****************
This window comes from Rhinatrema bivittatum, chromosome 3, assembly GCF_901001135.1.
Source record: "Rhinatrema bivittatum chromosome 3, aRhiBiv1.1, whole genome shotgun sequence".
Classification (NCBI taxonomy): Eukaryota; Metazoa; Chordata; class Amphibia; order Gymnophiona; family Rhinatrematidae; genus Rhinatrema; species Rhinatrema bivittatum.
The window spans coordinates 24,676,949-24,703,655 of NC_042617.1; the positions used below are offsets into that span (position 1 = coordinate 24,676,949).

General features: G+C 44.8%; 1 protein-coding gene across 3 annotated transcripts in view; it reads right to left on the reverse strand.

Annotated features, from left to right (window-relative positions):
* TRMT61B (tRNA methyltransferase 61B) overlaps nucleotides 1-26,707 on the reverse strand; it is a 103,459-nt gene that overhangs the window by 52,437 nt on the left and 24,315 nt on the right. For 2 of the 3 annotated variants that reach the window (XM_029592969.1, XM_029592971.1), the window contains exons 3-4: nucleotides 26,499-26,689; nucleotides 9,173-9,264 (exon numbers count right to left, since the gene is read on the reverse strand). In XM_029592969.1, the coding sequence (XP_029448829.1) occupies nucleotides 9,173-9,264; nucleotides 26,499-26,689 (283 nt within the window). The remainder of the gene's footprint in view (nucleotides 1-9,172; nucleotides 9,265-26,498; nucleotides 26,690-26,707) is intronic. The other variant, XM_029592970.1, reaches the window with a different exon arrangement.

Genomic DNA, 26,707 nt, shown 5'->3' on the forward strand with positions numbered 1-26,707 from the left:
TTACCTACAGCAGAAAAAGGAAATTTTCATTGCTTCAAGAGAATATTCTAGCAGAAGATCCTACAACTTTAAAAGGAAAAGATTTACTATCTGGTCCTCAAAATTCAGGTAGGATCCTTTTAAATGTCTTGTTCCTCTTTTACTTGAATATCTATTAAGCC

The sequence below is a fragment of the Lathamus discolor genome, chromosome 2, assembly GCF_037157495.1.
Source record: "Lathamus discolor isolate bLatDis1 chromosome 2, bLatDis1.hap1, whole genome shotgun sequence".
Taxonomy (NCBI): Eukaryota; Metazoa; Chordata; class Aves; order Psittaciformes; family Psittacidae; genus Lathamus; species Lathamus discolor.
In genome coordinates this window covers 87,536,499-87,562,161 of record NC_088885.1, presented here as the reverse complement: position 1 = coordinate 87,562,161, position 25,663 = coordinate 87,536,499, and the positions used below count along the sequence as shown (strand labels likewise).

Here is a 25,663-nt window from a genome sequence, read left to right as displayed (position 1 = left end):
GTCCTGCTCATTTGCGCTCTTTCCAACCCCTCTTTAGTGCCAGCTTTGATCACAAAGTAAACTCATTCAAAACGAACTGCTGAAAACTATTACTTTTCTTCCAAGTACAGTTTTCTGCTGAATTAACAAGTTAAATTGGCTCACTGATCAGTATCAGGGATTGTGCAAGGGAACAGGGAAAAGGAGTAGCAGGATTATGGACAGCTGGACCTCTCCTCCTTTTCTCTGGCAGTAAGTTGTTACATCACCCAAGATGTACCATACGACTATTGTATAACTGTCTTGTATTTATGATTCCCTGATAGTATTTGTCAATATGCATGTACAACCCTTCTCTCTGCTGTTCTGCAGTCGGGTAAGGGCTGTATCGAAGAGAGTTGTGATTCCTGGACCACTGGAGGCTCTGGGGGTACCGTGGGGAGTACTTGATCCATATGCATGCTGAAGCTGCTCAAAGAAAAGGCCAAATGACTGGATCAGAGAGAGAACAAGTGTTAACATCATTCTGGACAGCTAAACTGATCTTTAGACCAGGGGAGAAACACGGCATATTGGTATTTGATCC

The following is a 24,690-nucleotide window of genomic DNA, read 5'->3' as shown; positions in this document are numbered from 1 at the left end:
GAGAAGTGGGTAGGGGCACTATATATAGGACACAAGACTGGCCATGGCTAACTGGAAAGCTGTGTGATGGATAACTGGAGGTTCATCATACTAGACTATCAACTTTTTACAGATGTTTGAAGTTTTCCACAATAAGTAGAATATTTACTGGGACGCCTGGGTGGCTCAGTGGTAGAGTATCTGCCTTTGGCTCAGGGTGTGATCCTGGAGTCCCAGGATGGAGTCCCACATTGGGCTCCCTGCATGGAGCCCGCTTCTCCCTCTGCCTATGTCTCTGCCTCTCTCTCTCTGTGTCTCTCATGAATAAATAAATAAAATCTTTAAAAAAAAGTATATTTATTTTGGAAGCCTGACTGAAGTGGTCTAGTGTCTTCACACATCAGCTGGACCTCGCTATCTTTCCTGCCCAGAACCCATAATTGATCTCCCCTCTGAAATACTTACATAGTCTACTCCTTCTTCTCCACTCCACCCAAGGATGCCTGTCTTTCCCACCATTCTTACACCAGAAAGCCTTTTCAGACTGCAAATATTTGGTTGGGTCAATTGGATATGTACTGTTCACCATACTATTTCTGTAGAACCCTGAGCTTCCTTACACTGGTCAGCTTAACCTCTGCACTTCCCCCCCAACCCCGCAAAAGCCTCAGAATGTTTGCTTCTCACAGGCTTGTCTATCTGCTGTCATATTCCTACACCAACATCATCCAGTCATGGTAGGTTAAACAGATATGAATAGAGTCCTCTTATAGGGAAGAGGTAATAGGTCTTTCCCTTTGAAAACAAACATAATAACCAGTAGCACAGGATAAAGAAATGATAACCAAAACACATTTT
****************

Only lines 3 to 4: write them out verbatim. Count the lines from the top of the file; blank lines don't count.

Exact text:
Classification (NCBI taxonomy): Eukaryota; Metazoa; Chordata; class Amphibia; order Gymnophiona; family Rhinatrematidae; genus Rhinatrema; species Rhinatrema bivittatum.
The window spans coordinates 24,676,949-24,703,655 of NC_042617.1; the positions used below are offsets into that span (position 1 = coordinate 24,676,949).